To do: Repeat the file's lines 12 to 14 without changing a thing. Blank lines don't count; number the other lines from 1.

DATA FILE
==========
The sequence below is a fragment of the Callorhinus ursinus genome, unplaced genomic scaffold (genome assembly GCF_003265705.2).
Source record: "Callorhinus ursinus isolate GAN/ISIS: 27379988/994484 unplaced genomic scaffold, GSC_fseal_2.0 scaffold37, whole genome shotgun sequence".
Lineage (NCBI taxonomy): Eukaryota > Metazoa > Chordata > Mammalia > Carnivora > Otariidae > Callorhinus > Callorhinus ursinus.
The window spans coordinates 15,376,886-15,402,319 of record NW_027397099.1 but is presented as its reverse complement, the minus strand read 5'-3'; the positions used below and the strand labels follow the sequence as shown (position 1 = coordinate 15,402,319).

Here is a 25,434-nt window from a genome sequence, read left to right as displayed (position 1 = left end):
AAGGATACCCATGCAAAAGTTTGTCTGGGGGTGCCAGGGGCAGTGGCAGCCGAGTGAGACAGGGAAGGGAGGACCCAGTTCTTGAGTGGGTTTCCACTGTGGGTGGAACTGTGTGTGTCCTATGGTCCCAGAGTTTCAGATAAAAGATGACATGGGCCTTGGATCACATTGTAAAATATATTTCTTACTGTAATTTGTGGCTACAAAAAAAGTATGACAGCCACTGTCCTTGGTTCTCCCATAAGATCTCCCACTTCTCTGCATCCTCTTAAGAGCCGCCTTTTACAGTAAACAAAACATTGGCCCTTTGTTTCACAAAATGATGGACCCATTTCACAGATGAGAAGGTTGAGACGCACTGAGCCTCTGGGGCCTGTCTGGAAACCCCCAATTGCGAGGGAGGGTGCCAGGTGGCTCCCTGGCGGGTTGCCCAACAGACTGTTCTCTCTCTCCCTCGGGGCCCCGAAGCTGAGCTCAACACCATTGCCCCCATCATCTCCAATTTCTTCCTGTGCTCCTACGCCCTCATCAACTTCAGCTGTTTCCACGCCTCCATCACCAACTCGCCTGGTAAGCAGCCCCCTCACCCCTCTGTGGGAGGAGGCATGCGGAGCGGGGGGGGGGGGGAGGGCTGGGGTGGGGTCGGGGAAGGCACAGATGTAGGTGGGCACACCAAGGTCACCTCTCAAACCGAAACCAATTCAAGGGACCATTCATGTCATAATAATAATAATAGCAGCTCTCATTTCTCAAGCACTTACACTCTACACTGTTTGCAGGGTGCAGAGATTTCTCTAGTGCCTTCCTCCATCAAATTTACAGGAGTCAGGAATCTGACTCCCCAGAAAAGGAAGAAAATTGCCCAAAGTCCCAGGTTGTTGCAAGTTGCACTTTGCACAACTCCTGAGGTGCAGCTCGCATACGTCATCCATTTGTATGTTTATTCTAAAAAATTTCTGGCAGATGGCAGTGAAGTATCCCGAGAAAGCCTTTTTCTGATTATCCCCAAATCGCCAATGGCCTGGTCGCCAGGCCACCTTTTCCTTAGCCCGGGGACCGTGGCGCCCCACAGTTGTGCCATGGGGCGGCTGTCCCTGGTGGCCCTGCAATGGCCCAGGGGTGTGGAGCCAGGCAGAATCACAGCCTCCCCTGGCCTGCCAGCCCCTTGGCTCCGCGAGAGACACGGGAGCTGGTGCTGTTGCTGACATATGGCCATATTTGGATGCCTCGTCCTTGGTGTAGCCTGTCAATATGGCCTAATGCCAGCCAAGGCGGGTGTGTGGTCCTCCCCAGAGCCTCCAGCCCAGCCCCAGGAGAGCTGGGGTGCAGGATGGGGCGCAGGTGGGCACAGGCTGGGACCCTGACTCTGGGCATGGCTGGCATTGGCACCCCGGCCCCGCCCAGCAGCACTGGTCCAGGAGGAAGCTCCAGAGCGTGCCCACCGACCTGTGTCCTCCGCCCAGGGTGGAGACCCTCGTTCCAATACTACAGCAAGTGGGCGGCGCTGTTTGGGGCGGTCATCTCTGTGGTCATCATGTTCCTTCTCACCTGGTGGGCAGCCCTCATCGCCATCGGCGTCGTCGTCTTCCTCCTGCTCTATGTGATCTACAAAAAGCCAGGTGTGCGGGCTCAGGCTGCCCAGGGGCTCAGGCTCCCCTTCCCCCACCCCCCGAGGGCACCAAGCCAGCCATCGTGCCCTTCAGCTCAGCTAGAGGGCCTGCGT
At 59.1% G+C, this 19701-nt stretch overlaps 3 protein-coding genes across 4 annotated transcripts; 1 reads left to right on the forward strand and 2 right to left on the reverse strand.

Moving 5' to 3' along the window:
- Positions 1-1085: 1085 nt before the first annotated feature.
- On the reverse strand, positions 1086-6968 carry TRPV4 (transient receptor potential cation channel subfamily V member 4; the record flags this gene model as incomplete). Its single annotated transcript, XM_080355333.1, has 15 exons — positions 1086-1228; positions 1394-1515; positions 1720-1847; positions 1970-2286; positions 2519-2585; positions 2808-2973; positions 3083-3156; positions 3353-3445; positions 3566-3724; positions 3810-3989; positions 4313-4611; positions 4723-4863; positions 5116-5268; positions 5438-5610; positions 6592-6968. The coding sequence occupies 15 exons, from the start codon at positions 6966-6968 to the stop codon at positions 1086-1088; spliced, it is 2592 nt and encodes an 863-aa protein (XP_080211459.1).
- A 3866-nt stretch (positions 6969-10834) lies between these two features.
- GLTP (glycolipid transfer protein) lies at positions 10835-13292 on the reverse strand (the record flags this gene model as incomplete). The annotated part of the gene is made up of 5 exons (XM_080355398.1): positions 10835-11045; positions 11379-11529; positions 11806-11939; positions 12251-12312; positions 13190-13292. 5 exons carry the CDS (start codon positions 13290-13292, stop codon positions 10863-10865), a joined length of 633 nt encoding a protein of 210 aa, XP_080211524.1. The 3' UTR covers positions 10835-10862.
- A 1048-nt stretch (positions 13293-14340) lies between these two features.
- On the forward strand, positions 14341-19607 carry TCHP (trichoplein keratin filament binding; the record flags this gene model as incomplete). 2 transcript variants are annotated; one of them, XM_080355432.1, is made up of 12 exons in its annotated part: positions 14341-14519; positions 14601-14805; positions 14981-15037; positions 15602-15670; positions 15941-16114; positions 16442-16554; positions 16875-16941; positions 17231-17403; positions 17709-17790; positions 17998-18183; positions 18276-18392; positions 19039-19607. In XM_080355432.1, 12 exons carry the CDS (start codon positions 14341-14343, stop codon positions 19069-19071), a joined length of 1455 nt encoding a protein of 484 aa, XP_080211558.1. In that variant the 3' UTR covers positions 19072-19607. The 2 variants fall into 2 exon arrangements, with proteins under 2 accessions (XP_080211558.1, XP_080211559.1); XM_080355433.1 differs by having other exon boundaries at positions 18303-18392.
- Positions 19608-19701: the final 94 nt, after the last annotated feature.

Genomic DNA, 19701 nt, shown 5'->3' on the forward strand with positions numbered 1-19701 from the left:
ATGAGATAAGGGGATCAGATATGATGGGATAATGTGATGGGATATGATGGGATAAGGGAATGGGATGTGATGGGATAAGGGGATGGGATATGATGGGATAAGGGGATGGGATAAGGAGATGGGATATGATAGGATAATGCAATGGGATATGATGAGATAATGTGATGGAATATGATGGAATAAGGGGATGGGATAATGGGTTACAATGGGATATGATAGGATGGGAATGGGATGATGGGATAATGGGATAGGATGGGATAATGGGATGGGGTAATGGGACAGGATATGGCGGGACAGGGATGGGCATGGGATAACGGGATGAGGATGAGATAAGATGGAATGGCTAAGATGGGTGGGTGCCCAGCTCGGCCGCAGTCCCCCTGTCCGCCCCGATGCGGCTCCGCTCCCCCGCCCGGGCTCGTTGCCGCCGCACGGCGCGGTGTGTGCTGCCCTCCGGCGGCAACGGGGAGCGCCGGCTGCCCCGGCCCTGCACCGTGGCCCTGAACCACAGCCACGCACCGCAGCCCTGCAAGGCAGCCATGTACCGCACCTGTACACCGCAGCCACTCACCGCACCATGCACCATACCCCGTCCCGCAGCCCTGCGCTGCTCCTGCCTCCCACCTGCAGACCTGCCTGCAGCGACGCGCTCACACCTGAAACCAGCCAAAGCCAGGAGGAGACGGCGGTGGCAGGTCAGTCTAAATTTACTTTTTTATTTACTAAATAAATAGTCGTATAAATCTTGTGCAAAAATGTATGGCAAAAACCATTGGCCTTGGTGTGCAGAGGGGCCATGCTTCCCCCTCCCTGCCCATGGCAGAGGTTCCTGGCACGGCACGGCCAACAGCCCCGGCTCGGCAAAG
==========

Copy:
- GLTP (glycolipid transfer protein) lies at positions 10835-13292 on the reverse strand (the record flags this gene model as incomplete). The annotated part of the gene is made up of 5 exons (XM_080355398.1): positions 10835-11045; positions 11379-11529; positions 11806-11939; positions 12251-12312; positions 13190-13292. 5 exons carry the CDS (start codon positions 13290-13292, stop codon positions 10863-10865), a joined length of 633 nt encoding a protein of 210 aa, XP_080211524.1. The 3' UTR covers positions 10835-10862.
- A 1048-nt stretch (positions 13293-14340) lies between these two features.
- On the forward strand, positions 14341-19607 carry TCHP (trichoplein keratin filament binding; the record flags this gene model as incomplete). 2 transcript variants are annotated; one of them, XM_080355432.1, is made up of 12 exons in its annotated part: positions 14341-14519; positions 14601-14805; positions 14981-15037; positions 15602-15670; positions 15941-16114; positions 16442-16554; positions 16875-16941; positions 17231-17403; positions 17709-17790; positions 17998-18183; positions 18276-18392; positions 19039-19607. In XM_080355432.1, 12 exons carry the CDS (start codon positions 14341-14343, stop codon positions 19069-19071), a joined length of 1455 nt encoding a protein of 484 aa, XP_080211558.1. In that variant the 3' UTR covers positions 19072-19607. The 2 variants fall into 2 exon arrangements, with proteins under 2 accessions (XP_080211558.1, XP_080211559.1); XM_080355433.1 differs by having other exon boundaries at positions 18303-18392.